How I Wrecked Christmas (or Setting the Stage for a Lifetime of Dysfunctional Relationships)

by Mary Jeanne

“Mom. Know who is on my jammies? He name is Snowman, and he brings us a tree on Christmas time.”

I should have just let her keep thinking that. My cute little Bananie  was too young last year to really get the idea of Santa. But this year, in her too-small Santa jammies, she understood that someone (whose name she still didn’t really have down) would bring something to our house on Christmas.

“Yes. His name is Santa. And he watches you all year to make sure you’re a good girl. He sees you all the time. And on Christmas Eve he flies around the world giving out toys. When he gets to our house, he’ll land on the roof and come down the chimney, and leave presents under the tree. Cool, right?”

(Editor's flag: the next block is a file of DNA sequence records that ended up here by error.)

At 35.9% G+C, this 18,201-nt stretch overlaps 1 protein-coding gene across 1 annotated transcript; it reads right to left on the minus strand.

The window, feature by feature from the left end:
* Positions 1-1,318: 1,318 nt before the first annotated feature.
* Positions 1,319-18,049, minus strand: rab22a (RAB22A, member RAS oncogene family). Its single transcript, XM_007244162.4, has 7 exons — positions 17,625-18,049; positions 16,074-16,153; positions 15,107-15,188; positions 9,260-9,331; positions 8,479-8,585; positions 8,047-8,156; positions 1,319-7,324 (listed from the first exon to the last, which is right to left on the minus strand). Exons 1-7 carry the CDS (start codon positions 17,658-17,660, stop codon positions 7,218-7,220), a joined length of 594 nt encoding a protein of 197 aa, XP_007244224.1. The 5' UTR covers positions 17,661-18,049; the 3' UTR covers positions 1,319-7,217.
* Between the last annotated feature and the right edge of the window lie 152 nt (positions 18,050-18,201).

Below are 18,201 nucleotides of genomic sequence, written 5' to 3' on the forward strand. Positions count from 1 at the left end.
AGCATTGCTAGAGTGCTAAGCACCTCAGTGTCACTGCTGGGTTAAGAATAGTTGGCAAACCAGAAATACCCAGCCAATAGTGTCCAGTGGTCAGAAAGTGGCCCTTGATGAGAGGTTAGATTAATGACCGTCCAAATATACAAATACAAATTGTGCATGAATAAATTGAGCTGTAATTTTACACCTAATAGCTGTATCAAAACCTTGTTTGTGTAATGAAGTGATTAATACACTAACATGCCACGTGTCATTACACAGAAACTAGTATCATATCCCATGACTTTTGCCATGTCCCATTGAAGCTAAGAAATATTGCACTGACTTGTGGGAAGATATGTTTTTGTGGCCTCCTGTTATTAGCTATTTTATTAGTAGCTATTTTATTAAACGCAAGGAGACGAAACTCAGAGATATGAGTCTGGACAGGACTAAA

“Yay Santa!” she squealed.

But, in the few weeks that followed, her excitement turned from happy to almost fearful. Every time she acted like a brat, all I had to do was pull a “Santa’s watching you!” out of my pocket, and, like magic, she’d calm right down. One time, when I was in the kitchen and she was in the livingroom with her baby sister, she yelled to me, “Mom! Can Santa see me?”

“YES! Yes he can!”  I yelled back. I heard a somewhat disappointed reply of  “Oh. Ok,”.  I don’t know what her plan was, but I do know that her new eagerness to please/paranoia seems to be working in favor of the whole family.